Degree Type


Date of Award


Degree Name

Master of Science


Civil, Construction, and Environmental Engineering


Civil Engineering

First Advisor

An Chen


This thesis presents the results of three studies conducted within the field of structural engineering during completion of a master’s thesis. The first two studies report on the results of experimental testing and finite element modeling in reinforced concrete structures. Both structures can be thought to be composed of concrete panels. The third study, while not related to experimental work, details results of an in-classroom experiment utilizing an application developed to transform typical teaching pedagogy utilizing augmented reality.

The first study focuses on a particular detail utilized within the connection of an approach slab to bridge deck. Known as the deck over backwall detail, the concept gets rid of the typical expansion joint at the interface, extending the bridge deck to the approach slab, allowing them to act as one continuous piece. Within the study, two different reinforcing options are analyzed through both laboratory testing and validation with finite element modeling. Findings indicate that detailing of reinforcing through the joint has a large impact on the cracking that could occur on top of the bridge deck.

The second study focused on the performance of concrete walls with openings, subjected to different loading conditions. The walls, envisioned as being a part of a tuned liquid wall damper system, are testing for their axial, weak-axis bending, strong-axis bending, and shear strengths. Results of testing are compared to walls of the same geometry without openings, as well as developed finite element models. Results indicate that as expected, walls with openings do contain a strength reduction. However, strength reductions are not too large to prevent use of walls with openings in tuned liquid wall damping systems, and present a viable option for increasing the damping of a system.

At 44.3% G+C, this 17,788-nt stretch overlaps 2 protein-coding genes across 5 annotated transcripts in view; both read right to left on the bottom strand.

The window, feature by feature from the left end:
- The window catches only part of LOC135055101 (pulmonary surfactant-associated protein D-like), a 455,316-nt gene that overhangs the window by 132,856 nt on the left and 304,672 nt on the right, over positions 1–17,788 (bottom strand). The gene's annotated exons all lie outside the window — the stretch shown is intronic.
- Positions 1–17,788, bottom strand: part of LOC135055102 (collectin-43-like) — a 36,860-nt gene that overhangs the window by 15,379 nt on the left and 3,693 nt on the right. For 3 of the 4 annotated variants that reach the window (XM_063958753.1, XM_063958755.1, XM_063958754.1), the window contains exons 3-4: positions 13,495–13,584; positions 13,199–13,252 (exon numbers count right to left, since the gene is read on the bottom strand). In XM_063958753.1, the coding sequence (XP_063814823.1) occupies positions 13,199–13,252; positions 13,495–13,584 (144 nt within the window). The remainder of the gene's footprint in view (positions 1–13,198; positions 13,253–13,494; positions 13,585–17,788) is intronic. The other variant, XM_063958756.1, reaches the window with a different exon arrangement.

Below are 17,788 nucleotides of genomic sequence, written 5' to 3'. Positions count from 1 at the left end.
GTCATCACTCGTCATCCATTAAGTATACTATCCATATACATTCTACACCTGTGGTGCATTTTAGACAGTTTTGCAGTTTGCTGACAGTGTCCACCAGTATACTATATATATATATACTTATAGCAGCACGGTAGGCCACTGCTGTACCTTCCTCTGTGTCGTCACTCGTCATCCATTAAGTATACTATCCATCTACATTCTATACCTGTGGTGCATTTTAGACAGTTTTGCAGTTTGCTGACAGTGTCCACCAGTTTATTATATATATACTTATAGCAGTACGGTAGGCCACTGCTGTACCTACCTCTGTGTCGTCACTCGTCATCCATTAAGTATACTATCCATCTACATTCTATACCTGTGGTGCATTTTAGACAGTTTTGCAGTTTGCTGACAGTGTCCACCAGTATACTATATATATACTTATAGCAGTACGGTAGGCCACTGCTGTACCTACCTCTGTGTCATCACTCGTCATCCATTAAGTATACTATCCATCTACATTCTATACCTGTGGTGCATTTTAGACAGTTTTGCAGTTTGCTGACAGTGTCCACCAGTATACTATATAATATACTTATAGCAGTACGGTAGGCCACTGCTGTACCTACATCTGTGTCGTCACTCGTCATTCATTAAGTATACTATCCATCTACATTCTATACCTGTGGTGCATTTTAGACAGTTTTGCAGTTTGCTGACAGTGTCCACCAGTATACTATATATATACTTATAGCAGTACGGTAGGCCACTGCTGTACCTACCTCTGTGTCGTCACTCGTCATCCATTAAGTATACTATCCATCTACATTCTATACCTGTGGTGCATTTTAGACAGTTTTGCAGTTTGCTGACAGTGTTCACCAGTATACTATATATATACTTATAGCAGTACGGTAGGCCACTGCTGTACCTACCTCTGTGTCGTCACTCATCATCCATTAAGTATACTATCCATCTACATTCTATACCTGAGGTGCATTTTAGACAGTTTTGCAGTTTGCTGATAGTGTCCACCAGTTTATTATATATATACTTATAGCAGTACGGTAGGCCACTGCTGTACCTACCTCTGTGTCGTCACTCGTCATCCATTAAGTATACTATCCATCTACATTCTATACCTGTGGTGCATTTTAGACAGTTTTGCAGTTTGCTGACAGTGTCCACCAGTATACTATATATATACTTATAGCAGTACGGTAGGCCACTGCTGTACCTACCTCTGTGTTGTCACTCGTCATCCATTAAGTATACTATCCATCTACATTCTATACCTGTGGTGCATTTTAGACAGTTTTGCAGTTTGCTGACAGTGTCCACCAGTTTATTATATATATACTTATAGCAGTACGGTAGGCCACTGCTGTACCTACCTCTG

The last study focused on the development and implementation of an augmented reality application aimed at transforming the existing teaching pedagogy within a structural analysis classroom setting. Results from initial usability testing are presented, including educational design and user interface decisions. Additionally, both quantitative and qualitative results from utilizing the application within two structural analysis classes over a semester are presented. Results indicate that while the application may not have a statistically significant effect on student’s learning, student engagement and understanding of broader concepts increases, showing the potential to increase student learning in the future.

Copyright Owner

Elizabeth Miller



File Format


File Size

217 pages